New South Wales rice farmers avoid aerial sowing in new planting method
NANCY and David Lashbrook are hoping a different approach to sowing rice will pay dividends when harvest begins in a few weeks.
The couple near Coleambally, NSW, directly drilled their crop this season, instead of using aerial sowing.
Nancy said the process helped to save water in a year when allocations on the Murrumbidgee reached only 34 per cent.
They moved to the farm, which was owned by David’s parents, five years ago, and grow rice, wheat, barley and oats.
David said they had had 100 per cent allocation for only two of the five years.
Despite the dry summer, Nancy said the 23ha of reziq and 48ha of langi were looking good.
“We’ve had a few issues with snails and a few mice around,” Nancy said.
David said they had “a pretty ordinary start but a good finish to the season”.
“It would be great if the reziq went 12 and a half to 13 tonnes to the hectare and the langi looks good. It might go 10 to 10 and a half tonnes,” he said.
NSW Department of Primary Industries southern cropping director Deb Slinger said researchers were helping to fine-tune agronomic practices, which delivered water savings and could increase gross margins by up to 59 per cent.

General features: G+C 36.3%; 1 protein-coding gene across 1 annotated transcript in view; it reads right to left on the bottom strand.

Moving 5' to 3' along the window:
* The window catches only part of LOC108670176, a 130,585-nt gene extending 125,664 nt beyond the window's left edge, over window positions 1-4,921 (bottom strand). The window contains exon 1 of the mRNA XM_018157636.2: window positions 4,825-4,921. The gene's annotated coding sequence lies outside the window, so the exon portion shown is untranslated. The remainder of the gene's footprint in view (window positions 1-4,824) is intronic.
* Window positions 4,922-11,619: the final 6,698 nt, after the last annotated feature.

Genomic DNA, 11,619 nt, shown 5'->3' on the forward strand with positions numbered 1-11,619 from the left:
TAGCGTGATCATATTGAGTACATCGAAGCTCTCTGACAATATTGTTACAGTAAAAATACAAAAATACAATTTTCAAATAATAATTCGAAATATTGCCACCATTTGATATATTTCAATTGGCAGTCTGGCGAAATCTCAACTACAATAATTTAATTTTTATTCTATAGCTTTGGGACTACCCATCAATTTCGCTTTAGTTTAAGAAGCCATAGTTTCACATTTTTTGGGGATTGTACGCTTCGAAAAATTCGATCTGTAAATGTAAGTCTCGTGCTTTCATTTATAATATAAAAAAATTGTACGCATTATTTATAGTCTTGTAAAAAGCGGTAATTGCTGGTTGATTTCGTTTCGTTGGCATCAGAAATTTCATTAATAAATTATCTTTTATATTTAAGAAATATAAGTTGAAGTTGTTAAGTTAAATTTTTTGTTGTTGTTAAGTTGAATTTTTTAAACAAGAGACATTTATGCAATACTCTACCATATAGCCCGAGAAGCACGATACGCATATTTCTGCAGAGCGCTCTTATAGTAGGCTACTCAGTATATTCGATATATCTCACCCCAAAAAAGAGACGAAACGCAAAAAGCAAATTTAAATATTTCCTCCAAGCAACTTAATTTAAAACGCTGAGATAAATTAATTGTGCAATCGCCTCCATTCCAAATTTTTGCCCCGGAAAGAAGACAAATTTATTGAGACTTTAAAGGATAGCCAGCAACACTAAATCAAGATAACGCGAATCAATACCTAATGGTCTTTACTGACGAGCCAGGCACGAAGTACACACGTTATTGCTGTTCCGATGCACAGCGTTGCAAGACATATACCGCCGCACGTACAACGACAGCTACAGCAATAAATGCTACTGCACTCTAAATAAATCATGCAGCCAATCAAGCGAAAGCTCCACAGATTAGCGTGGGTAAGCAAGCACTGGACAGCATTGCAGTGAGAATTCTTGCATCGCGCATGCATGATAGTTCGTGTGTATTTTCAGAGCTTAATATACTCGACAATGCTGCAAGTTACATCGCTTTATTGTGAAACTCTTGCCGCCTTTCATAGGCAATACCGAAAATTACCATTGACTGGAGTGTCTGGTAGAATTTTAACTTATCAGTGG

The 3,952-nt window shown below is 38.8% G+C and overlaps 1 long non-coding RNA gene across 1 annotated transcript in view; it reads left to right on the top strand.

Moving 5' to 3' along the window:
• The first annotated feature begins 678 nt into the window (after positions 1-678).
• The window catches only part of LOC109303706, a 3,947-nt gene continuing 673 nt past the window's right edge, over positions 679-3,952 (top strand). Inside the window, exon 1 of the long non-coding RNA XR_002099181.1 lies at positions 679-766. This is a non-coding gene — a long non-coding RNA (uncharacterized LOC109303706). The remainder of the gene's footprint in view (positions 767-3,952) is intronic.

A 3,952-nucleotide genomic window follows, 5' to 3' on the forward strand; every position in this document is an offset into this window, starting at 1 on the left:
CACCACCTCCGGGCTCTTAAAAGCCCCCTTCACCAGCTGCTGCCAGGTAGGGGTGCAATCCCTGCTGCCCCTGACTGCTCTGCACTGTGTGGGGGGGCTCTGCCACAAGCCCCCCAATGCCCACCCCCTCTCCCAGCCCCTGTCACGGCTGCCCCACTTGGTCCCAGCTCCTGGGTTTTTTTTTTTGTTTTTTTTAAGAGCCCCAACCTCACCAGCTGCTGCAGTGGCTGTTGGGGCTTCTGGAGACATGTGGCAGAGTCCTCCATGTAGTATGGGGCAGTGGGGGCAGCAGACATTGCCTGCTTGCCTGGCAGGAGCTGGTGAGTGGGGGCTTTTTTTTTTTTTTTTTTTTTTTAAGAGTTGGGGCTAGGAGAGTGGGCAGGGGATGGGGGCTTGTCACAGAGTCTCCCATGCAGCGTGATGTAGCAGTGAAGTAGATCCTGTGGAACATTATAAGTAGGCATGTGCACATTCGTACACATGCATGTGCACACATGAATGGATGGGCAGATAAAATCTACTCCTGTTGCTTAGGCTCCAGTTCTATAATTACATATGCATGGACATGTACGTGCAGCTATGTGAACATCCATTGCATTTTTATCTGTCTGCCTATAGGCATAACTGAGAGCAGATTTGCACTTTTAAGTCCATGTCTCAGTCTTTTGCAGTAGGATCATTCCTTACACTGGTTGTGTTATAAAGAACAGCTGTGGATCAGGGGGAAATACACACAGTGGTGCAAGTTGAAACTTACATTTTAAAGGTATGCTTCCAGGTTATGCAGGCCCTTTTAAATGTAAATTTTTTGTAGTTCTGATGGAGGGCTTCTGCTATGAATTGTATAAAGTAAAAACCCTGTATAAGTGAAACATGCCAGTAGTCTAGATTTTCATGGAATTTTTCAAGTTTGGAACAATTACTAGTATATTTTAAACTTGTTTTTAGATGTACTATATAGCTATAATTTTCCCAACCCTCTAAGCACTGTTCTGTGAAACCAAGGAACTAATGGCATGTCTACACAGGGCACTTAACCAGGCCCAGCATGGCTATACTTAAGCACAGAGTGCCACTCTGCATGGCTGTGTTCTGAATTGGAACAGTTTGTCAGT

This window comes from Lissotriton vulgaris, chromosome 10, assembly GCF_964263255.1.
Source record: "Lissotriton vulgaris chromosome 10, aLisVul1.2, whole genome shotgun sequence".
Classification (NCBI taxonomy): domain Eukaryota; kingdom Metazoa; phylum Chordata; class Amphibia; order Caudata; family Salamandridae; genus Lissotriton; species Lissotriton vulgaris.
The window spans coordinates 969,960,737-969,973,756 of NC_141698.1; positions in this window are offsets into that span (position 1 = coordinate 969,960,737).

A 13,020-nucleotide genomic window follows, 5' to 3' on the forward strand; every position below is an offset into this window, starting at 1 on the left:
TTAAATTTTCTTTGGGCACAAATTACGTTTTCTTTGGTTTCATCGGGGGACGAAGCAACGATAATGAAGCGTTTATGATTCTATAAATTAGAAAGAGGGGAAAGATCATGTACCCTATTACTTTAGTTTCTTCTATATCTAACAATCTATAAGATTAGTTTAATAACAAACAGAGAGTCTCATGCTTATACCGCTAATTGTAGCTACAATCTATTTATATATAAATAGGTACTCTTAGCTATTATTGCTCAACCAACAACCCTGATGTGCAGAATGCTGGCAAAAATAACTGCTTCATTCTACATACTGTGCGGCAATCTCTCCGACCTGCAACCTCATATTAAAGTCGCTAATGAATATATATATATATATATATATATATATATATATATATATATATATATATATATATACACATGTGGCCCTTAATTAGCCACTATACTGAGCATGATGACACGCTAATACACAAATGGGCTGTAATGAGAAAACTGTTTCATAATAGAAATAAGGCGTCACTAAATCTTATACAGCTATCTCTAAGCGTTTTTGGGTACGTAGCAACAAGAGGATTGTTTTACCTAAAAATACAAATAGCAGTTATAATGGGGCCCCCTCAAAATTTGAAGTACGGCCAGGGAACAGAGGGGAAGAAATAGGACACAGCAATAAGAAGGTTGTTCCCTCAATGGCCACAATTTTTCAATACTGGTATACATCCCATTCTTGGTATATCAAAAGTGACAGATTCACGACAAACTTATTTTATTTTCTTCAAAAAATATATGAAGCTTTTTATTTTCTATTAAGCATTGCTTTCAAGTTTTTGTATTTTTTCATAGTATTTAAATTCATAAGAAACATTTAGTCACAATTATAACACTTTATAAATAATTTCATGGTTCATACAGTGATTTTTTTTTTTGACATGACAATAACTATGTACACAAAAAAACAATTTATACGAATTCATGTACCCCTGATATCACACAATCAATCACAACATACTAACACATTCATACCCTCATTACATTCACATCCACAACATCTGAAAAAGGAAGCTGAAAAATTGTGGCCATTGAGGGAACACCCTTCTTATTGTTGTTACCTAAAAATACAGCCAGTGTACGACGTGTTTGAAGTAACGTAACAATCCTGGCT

“A combination of direct-drill sowing and delayed permanent water can save growers up to 4.5ML a hectare compared with aerial sowing and traditional rice irrigation, and that extra water is available to grow more rice and increase gross margins,” Ms Slinger said.
The latest results from a project between the NSW DPI and Charles Sturt University will focus on factors affecting whole rice grain yield.
The project looks at how irrigation management, plant densities, nitrogen rates and timing can affect grain quality.
FAMILY AFFAIR: Nancy Lashbrook and her son Matthew, at their rice farm Lionola, Colleambally.
TEAMWORK: Nancy Lashbrook and her son Matthew on their rice farm Lionola, Colleambally.